Saturday, June 7, 2008


Two days after the anniversary of the White Night Riot, posted about on this blog, the City of San Francisco unveiled a monumental statue of former Supervisor Harvey Milk in the rotunda of City Hall. It would have been Milk's 78th birthday.

An Associated Press article about the statue relates "The bust, sculpted by Daub Firmin Hendrickson of Berkeley, Calif., and based on a photograph taken by a friend, shows Milk with a wide grin and his tie fluttering in the San Francisco wind. It sits atop a solid granite base inscribed with a prophetic statement he had recorded in the feeling he might, indeed, be slain. 'I ask for the movement to continue because my election gave young people out there hope. You gotta give 'em hope,' it reads."

"The bust stands in the ornate ceremonial rotunda outside the Board of Supervisors chamber, a spot where couples frequently choose to get married." Jill Manton, director of public art for the San Francisco Arts Commission, "she expects the bust to be popular with City Hall visitors, especially now that California has legalized marriage equality."

(1974 campaign photo for Elaine Noble)

Three other items in the article deserve mention. To begin with, there is a statement that Milk is "the first openly gay person elected to prominent public office anywhere in the United States". This is definitively incorrect. Two years before Milk, out lesbian and women's rights advocate Elaine Noble began serving in the Massachusetts House of Representatives. She served two terms as representative for the Fenway-Kenmore/Back Bay neighborhoods of Boston (which was working-class, NOT queer-friendly turf), winning 59% of the vote and making her election all the more groundbreaking. I met her in 1975 when she came to a statewide lesbian and gay political conference in Austin, Texas. I later wrote her a fan letter and she wrote me back personally. In most authentic histories (herstories), she is credited as the first out lesbian/gay person elected to public office.

Additionally, in the early 1970s, Nancy Wechsler —- a member of the Ann Arbor, Mich., city council —- came out as a lesbian during her term. In 1974, Kathy Kozachenko, also an out lesbian, was elected to fill Wechsler's seat on council. Janna Zumbrun (an open lesbian-feminist activist) was appointed to the City of Austin Human Relations Commission in October 1975, making her the first lesbian to serve in Austin city government. There are examples I easily pulled from memory; I'm sure there are others which predate Milk. First in San Francisco DOES NOT EQUAL first everywhere.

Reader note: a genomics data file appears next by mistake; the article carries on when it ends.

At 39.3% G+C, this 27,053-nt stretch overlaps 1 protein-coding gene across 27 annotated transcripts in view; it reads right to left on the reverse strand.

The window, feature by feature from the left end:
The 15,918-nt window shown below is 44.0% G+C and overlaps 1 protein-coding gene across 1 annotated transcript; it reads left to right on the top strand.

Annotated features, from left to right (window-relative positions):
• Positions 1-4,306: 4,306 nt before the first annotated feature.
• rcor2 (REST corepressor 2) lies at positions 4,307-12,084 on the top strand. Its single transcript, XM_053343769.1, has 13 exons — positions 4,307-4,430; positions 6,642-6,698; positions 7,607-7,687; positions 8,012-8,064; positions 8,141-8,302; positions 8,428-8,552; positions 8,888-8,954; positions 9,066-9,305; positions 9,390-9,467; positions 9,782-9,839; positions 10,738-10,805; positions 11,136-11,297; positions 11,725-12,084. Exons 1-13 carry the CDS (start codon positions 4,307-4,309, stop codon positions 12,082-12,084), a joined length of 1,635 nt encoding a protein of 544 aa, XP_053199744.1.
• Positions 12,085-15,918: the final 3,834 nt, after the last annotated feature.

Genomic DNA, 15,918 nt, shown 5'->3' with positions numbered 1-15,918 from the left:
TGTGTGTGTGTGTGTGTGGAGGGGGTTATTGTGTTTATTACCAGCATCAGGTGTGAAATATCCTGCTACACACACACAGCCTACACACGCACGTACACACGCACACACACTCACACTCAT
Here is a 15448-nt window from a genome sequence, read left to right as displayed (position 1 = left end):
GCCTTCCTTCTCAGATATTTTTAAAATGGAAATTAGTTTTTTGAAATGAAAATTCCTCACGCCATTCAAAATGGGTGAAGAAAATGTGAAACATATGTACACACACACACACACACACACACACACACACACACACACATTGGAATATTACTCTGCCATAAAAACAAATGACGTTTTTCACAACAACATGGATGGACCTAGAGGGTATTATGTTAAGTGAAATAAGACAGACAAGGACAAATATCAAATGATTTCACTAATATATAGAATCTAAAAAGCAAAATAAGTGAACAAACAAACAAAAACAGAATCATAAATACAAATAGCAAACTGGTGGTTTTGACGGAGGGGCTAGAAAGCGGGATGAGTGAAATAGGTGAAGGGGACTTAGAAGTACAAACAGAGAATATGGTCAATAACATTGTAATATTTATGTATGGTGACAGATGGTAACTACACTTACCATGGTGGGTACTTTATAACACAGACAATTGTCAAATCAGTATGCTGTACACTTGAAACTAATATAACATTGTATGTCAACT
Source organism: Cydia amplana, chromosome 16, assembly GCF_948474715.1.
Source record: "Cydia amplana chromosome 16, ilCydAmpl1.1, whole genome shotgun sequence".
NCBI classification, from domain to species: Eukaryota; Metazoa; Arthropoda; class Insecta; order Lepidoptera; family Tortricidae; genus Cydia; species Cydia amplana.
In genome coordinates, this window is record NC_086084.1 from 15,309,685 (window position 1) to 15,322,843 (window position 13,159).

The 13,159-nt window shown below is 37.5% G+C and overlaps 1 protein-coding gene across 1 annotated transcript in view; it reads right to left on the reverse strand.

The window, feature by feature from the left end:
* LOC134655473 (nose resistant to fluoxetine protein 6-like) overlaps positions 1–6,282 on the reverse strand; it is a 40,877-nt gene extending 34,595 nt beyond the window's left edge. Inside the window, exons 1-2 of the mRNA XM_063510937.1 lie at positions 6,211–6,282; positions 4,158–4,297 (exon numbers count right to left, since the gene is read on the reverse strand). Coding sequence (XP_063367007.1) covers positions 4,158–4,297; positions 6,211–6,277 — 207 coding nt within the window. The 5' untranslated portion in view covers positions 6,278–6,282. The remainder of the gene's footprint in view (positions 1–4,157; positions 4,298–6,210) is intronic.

Next, the article has a quote from Anne Kronenberg, who is identified as Milk's "former aide". She was, in fact, a politically-savvy motorcycle dyke who was very close to Harvey, had been his campaign manager, and was his heir apparent.

(Anne Kronenberg, 2008, standing next to signs for Milk and her own campaign in 1978)

However, the misogyny of the Castro area was so high at that time, despite Milk's request that if something happened to him, Kronenberg be allowed to fill his shoes, the boys (and new Mayor Dianne Feinstein) would not hear of it. Eventually Harry Britt, even less of a liberal than Milk but a white gay boy (which is all that mattered to the neighborhood) was appointed to replace Harvey. I remember him as doing a mediocre job, representing no one except white gay men.

Kronenberg now serves as deputy director of policy and administration for the San Francisco Department of Health.

Lastly, the article mentions "A film on Milk's life, directed by Gus Van Sant and starring Sean Penn, was shot in San Francisco in the spring and will be released in the fall." I will predict here and now that the strong lesbian content of the real story surrounding Harvey Milk will be scrubbed from the film -- no mention of us leading the riot, no mention of Anne Kronenberg being prevented from taking Harvey's place, and no mention of Elaine Noble or any of the other (female) pioneers who paved the way for Milk.

To read a 2007 interview with Elaine Noble published in the Windy City Times, go to A Talk With Elaine Noble.


letsdance said...

Thank you, Maggie. I learn from you today and every day.

kat said...

...white gay boy (which is all that mattered to the neighborhoo)...

Still is...The castro is one of the poshest neighborhoods in the City these days.

Also, SF does tend to think of itself as the center of the known universe, so I'm not too surprised that all of the dykes that you mentioned served in public office before Milk did.
...So silly, everyone knows that BERKELEY is the center of the universe, duh...(joking, really, I swear)

Okay this is the point at which you pat me on the head, tell me it's insane that I'm up this late and shove me in the general direction of my bed. Gravity should take care of the rest.

kat said...

that time thing is for texas, though. it's only 1:12am where I am. still, it's wayyyyy past my bedtime.

Sue Katz said...

You are simply an encyclopedia of our lives. I'm sure it's not just memory - you clearly do your homework and research - but post after post, month after month, you return to me the memories of our kick-ass work, which in my own addled mind is fragmented and nebulous. Sometimes I feel like your brain serves as an external hard-drive for the rest of us - storing with clarity those important decades of activism.

Anonymous said...

Given that Kronenberg isn't even gay (or bisexual), I'd say the right choice was made in not letting her continue at the head of Milk's work.